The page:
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Recession Signals: Four Housing Indicators to Watch in 2019

KEY TAKEAWAYS

  • Recent movements in several housing indicators resemble those seen in the late stages of past economic expansions. 
  • Not all housing indicators point to a slowdown.   
  • Key indicators to watch include mortgage rates, existing home sales, real house prices and the momentum of residential investment.
Row of Houses on Graph with Downward Arrow

By

William R. Emmons

Economist Edward E. Leamer famously observed in August 2007 that “housing is the business cycle.” See Learner, Edward E. “Housing Is the Business Cycle.” Economic Policy Symposium Proceedings: Housing, Housing Finance, and Monetary Policy, Federal Reserve Bank of Kansas City, August 2007, pp. 149-233. He was quickly proved right, as the housing-driven Great Recession began in December 2007.In this analysis, we designate the start of the Great Recession as the first quarter of 2008, since it was the first full quarter of recession.

Housing downturns have preceded every U.S. recession since World War II. For example, one measure of the momentum of residential investment turned negative before each of these episodes. Other housing-related measures likewise have a track record of forecasting broader economic trends.

Recent movements in several housing indicators—mortgage rates, existing home sales, real house prices and the momentum of residential investment—resemble those seen in the late stages of past economic expansions. Could these storm clouds gathering over the housing market be signaling a broader economic downturn in 2019 or 2020?

Housing Market as Predictor of Recession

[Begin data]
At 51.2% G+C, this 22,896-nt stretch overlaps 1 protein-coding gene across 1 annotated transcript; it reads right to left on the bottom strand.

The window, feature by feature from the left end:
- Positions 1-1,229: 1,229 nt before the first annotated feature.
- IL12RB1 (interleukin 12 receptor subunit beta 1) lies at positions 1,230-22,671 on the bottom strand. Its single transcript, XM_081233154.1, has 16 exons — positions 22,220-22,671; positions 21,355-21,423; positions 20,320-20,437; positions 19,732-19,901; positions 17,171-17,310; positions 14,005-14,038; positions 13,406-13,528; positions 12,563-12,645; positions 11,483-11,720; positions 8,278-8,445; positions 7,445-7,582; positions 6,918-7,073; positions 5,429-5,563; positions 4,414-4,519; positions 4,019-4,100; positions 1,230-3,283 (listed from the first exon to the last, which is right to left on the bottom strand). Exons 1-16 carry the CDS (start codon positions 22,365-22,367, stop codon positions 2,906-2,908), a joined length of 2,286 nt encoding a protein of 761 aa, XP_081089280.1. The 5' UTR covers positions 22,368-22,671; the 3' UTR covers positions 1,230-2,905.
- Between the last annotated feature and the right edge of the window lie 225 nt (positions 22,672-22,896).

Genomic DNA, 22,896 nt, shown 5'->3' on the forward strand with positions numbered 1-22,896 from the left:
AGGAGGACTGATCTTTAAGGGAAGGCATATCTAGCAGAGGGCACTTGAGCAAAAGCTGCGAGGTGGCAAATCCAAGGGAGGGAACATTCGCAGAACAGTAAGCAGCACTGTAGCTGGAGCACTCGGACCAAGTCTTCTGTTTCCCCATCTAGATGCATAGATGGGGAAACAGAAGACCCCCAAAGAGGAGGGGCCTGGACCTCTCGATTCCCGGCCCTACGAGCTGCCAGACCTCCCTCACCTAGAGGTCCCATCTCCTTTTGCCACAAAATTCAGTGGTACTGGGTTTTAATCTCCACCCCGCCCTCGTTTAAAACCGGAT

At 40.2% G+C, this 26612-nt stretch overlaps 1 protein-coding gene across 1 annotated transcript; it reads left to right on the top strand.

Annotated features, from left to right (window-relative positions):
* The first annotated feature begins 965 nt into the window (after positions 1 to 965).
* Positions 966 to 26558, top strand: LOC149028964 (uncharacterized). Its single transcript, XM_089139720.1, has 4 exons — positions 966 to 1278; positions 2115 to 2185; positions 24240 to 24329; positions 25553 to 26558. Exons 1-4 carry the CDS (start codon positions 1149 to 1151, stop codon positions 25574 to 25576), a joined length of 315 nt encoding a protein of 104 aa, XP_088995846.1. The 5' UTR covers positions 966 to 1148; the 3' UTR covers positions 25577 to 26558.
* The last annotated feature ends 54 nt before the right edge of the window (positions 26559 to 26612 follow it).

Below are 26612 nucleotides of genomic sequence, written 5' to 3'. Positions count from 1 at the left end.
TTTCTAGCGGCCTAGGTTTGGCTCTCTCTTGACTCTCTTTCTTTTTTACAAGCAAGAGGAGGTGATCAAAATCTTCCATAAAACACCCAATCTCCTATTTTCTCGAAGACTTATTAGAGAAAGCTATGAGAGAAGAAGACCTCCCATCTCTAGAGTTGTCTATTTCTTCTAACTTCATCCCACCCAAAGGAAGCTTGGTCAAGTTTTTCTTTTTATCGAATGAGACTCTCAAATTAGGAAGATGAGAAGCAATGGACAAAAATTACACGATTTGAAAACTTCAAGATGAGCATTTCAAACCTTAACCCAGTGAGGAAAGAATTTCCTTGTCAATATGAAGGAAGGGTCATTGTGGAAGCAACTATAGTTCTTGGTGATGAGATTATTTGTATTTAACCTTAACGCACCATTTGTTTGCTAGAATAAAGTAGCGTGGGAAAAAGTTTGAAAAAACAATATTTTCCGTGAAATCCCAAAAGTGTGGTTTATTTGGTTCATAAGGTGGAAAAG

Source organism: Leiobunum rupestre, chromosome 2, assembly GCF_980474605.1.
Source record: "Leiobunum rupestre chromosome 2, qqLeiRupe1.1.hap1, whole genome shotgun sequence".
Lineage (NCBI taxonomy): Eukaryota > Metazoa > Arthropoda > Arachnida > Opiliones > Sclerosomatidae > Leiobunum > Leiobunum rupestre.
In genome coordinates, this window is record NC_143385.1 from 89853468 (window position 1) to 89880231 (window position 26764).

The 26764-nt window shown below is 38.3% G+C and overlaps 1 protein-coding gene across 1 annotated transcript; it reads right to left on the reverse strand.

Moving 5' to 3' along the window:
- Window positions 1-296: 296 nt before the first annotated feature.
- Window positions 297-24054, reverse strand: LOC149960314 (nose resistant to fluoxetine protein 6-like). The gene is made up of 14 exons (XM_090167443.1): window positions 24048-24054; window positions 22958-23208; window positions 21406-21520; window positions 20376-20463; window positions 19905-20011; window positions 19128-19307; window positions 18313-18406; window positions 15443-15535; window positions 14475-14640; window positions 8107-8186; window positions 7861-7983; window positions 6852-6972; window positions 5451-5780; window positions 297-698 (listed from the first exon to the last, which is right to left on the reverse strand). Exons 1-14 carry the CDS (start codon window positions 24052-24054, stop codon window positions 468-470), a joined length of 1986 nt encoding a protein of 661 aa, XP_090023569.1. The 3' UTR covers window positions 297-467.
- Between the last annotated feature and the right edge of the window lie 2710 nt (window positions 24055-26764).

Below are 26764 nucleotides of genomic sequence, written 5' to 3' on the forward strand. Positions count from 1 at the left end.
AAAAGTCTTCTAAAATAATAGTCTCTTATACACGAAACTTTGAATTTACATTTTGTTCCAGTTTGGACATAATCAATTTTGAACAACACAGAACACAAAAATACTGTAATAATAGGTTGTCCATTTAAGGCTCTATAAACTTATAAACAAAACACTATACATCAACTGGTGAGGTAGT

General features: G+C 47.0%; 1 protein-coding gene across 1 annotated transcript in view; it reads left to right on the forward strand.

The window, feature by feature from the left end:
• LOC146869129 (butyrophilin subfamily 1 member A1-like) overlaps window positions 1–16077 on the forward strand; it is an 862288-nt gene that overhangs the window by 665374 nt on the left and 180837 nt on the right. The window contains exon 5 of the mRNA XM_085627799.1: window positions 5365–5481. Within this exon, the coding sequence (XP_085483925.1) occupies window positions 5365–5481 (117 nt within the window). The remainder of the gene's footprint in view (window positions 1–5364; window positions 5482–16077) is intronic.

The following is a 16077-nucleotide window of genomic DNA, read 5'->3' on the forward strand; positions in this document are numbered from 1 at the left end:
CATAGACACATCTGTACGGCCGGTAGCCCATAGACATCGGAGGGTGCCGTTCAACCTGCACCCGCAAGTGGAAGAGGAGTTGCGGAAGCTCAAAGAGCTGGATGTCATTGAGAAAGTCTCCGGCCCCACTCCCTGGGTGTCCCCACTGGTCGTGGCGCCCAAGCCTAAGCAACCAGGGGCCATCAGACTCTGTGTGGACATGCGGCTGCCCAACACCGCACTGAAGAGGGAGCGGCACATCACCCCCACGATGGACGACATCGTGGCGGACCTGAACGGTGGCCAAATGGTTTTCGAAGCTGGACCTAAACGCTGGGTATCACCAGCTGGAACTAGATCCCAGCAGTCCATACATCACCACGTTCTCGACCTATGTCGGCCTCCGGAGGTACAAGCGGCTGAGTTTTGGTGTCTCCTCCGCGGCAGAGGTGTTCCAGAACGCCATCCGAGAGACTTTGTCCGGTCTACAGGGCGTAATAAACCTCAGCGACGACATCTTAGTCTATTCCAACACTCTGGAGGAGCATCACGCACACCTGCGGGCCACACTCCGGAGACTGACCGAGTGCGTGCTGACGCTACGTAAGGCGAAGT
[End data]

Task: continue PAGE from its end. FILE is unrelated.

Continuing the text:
Several housing indicators currently suggest another housing downturn may be on the horizon. A broader economic recession is by no means inevitable, however, since some past episodes of housing weakness have proved to be false alarms. Still, based on its forecasting track record—where a housing downturn is necessary but not sufficient for a recession to occur—the risk of a broad-based economic recession certainly would be higher if the housing market were to weaken further.

The Key Indicators to Watch

To gauge whether the housing market is now at a stage that, in earlier decades, presaged housing downturns and recessions, I compare recent readings on four housing indicators with their trajectories near each of the three previous recessions. In particular, I examine:

  • 30-year fixed mortgage rates
  • Existing home sales
  • Real house prices
  • Contribution of residential investment to GDP growth

Each of these indicators is in a range that, in previous cycles, preceded a recession by a year or two.

1. 30-Year Fixed Mortgage Rates

Figure 1 shows quarterly movements in the 30-year fixed mortgage rate relative to its recent level, or more precisely, the 12 most recent quarters excluding the current one. Each recessionary episode is represented by roughly a six-year (25-quarter) line that is centered on the quarter in which a recession began: 1990:Q4, 2001:2Q and 2008:1Q. Figure 1 also displays the most recent experience under the assumption that the next recession will begin in 2019:Q4. I make this assumption simply to place the current cycle in a plausible position relative to previous cycles.

Figure 1

Percentage-Point Deviation of 30-Year Mortgage Rate from 12-Quarter Average

NOTES: The figure shows the average quarterly 30-year fixed mortgage rate minus the average of the previous three years (12 quarters). Each line shows three years of data before and after a recession; time zero is the quarter in which a recession began. The first quarter of the recession is indicated in the line label (key).